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    s ince the mid- 1960s, the Federal

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    Although promising, these efforts c

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    War on Poverty program overseen by

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    Chapter &The Federal Role in Adult

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    somewhat contemporaneously, so it c

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    there is overlap. Both ED and the D

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    Chapter &The Federal Role in Adult

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    to 70 percent) or Head Start childr

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    Chapter 5-The Federal Role in Adult

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    Highly defined subcategories of new

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    set of service delivery issues: how

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    esponding to public concerns about

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    Chapter 5-The Federal Role in Adult

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    experimental funds to promote use o

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    must coordinate or consult; most fr

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    eral agencies to undertake joint ve

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    in Federal law by providing some in

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    Educational gains Support services

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    Advances in technology have “uppe

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    Computer-Based Technologies Chapter

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    Chapter 7-Technology Today: Practic

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    Chapter 7-Technology Today: Practic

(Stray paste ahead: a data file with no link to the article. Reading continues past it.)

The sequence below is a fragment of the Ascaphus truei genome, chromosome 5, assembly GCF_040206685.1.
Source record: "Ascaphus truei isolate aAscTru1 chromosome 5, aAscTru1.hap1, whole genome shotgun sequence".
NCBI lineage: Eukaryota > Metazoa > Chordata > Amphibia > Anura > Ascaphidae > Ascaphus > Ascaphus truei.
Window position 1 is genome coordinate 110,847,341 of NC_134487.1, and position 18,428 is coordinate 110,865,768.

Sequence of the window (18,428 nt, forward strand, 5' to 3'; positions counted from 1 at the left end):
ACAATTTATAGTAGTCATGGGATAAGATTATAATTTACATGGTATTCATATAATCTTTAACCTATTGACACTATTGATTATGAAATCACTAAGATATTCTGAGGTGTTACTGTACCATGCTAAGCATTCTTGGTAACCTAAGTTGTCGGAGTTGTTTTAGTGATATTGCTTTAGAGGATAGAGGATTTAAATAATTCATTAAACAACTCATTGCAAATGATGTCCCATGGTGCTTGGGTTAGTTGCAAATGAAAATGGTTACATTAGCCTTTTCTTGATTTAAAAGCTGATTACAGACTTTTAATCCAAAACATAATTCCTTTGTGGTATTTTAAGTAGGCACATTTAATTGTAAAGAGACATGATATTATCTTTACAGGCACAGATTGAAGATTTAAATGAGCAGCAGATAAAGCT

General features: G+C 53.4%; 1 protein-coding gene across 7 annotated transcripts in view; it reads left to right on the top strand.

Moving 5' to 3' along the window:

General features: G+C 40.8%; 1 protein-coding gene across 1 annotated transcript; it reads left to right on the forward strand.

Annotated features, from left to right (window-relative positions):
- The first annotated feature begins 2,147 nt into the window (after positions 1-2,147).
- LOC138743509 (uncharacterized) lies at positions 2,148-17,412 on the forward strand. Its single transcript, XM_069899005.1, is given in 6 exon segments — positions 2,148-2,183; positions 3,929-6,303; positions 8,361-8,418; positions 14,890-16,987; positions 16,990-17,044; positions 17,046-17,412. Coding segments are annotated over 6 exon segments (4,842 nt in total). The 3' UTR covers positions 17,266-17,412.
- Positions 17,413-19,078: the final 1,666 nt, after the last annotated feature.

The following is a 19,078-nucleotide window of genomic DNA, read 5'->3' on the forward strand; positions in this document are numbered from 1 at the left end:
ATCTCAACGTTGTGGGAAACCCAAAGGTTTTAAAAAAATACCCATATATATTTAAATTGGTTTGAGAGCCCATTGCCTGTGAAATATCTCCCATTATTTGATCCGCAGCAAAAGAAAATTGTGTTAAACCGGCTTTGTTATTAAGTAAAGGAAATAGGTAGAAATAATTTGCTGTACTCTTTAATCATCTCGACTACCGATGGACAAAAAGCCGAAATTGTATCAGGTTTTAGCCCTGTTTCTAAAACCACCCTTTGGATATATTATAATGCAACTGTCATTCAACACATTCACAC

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    Chapter 7-Technology Today: Practic

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    ecorders (VCRS), 27 and61 percent h

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    Many adults use computers in the LA

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    Chapter 7-Technology Today: Practic

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    specialized personnel to evaluate h

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    Chapter 7-Technology Today: Practic

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    — that provides information criti

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    Chapter 7-Technology Today: Practic

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    notes, sounds, graphics, movies, an

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    T oday’s literacy programs are un

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    verify the owner’s request, relay

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    charge, Dave’s mother refused to

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    Guatemala to marry Eduardo when she

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    Through her ESL, parenting, job pre

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    Chapter 8-Looking Ahead to a Future

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    Chapter 8-Looking Ahead to a Future

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    munications capabilities. Ultimatel

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    Issues of Access and Equity These t

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    Chapter 8-Looking Ahead to a Future

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    Boxes Appendix A: List of Boxes, Fi

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    Appendix A-List of Boxes, Figures,

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    Appendix B-Major Federal Adult Lite

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    R = required; E = encouraged; O = o

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    Appendix C-Key Coordination Provisi

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    only discs, new data cannot be stor

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    Tablet or graphics tablet: A comput

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    PBS PIC PLUS R&D SBIR SCANS SDA SEA

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    Appendix F—Workshop Participants,

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    Rob Foshay TRO barring, Inc. Michae

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    Dennis Poe U.S. Department of Healt

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    Appendix G: Contributing Sites Thro

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    Northwest Tri-County Intermediate U

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    ABE. See Adult basic education ACCE

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    technological applications, 120-121

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    National Workplace Literacy Partner

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    workplace literacy, 102, 117-119 Te